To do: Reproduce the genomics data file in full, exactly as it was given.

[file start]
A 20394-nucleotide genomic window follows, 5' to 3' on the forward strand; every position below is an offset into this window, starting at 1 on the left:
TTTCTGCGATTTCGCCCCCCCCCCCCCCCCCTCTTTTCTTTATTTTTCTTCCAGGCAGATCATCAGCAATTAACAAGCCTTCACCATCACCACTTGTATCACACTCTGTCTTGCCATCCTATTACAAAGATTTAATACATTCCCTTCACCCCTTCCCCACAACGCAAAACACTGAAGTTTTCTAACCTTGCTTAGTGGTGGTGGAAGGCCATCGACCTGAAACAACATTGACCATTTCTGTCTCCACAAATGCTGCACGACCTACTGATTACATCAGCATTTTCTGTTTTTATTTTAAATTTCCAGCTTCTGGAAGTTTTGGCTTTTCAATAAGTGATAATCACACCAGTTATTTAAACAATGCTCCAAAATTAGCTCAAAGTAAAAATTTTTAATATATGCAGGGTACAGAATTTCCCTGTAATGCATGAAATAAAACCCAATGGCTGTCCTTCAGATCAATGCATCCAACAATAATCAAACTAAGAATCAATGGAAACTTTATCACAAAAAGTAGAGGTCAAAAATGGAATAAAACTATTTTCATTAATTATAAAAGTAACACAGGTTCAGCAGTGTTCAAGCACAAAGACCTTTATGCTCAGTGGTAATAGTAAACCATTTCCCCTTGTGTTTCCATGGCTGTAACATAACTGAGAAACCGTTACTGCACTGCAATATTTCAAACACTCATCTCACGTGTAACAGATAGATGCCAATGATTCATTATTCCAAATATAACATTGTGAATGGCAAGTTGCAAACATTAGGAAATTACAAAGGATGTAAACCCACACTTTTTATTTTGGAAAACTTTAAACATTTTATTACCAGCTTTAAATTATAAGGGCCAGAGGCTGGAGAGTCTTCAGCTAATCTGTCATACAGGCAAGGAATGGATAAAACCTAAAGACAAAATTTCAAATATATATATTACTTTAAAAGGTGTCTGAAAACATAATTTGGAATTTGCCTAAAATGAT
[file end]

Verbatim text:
A 20394-nucleotide genomic window follows, 5' to 3' on the forward strand; every position below is an offset into this window, starting at 1 on the left:
TTTCTGCGATTTCGCCCCCCCCCCCCCCCCCTCTTTTCTTTATTTTTCTTCCAGGCAGATCATCAGCAATTAACAAGCCTTCACCATCACCACTTGTATCACACTCTGTCTTGCCATCCTATTACAAAGATTTAATACATTCCCTTCACCCCTTCCCCACAACGCAAAACACTGAAGTTTTCTAACCTTGCTTAGTGGTGGTGGAAGGCCATCGACCTGAAACAACATTGACCATTTCTGTCTCCACAAATGCTGCACGACCTACTGATTACATCAGCATTTTCTGTTTTTATTTTAAATTTCCAGCTTCTGGAAGTTTTGGCTTTTCAATAAGTGATAATCACACCAGTTATTTAAACAATGCTCCAAAATTAGCTCAAAGTAAAAATTTTTAATATATGCAGGGTACAGAATTTCCCTGTAATGCATGAAATAAAACCCAATGGCTGTCCTTCAGATCAATGCATCCAACAATAATCAAACTAAGAATCAATGGAAACTTTATCACAAAAAGTAGAGGTCAAAAATGGAATAAAACTATTTTCATTAATTATAAAAGTAACACAGGTTCAGCAGTGTTCAAGCACAAAGACCTTTATGCTCAGTGGTAATAGTAAACCATTTCCCCTTGTGTTTCCATGGCTGTAACATAACTGAGAAACCGTTACTGCACTGCAATATTTCAAACACTCATCTCACGTGTAACAGATAGATGCCAATGATTCATTATTCCAAATATAACATTGTGAATGGCAAGTTGCAAACATTAGGAAATTACAAAGGATGTAAACCCACACTTTTTATTTTGGAAAACTTTAAACATTTTATTACCAGCTTTAAATTATAAGGGCCAGAGGCTGGAGAGTCTTCAGCTAATCTGTCATACAGGCAAGGAATGGATAAAACCTAAAGACAAAATTTCAAATATATATATTACTTTAAAAGGTGTCTGAAAACATAATTTGGAATTTGCCTAAAATGAT